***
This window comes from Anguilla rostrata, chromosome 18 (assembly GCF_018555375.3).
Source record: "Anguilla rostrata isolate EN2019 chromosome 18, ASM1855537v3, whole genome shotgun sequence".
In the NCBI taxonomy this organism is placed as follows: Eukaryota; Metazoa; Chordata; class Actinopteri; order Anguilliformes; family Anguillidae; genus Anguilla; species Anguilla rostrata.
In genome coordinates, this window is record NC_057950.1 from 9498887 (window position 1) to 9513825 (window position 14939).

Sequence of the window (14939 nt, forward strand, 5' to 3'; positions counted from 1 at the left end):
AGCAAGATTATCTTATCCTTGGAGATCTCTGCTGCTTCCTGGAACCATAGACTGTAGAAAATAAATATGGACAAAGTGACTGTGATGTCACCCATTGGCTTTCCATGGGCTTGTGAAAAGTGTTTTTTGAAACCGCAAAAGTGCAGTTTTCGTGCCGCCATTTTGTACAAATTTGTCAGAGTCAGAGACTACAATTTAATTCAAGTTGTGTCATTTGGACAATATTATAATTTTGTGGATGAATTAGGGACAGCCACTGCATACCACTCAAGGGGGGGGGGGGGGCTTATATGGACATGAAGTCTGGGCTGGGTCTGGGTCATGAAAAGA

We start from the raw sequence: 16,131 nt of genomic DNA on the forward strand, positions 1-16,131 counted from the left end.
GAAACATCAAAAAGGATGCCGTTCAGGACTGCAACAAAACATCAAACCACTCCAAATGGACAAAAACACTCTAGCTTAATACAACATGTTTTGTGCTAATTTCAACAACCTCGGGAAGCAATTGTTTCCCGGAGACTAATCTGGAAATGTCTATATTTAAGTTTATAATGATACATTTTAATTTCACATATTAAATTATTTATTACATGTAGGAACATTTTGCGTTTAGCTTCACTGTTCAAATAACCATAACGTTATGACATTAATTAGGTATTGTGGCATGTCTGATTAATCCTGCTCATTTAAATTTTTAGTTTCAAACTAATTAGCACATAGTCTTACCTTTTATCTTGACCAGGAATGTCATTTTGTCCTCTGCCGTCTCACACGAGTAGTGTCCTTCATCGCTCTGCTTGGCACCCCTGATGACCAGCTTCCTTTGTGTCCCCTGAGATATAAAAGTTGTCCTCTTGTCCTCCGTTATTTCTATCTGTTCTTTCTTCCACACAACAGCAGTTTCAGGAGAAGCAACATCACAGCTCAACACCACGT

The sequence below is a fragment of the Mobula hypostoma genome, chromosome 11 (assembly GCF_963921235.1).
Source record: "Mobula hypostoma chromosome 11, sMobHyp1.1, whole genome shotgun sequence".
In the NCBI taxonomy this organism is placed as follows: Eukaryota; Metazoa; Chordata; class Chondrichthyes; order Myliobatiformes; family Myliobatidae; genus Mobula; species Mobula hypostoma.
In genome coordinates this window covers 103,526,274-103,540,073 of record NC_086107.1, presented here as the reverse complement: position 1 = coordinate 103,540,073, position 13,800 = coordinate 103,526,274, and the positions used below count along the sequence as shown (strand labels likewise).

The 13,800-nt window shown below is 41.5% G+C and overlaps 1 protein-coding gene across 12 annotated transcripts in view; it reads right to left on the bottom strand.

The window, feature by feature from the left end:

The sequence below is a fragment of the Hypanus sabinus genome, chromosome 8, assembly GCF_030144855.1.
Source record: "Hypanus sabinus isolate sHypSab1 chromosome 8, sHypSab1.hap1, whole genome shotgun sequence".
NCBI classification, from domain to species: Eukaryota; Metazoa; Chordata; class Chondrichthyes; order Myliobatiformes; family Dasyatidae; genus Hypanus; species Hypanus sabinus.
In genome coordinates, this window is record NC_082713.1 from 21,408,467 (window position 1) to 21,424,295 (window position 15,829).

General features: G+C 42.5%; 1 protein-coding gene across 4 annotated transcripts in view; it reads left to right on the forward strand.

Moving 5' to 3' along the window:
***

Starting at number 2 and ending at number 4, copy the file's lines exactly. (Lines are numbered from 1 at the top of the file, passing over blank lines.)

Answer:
Source record: "Anguilla rostrata isolate EN2019 chromosome 18, ASM1855537v3, whole genome shotgun sequence".
In the NCBI taxonomy this organism is placed as follows: Eukaryota; Metazoa; Chordata; class Actinopteri; order Anguilliformes; family Anguillidae; genus Anguilla; species Anguilla rostrata.
In genome coordinates, this window is record NC_057950.1 from 9498887 (window position 1) to 9513825 (window position 14939).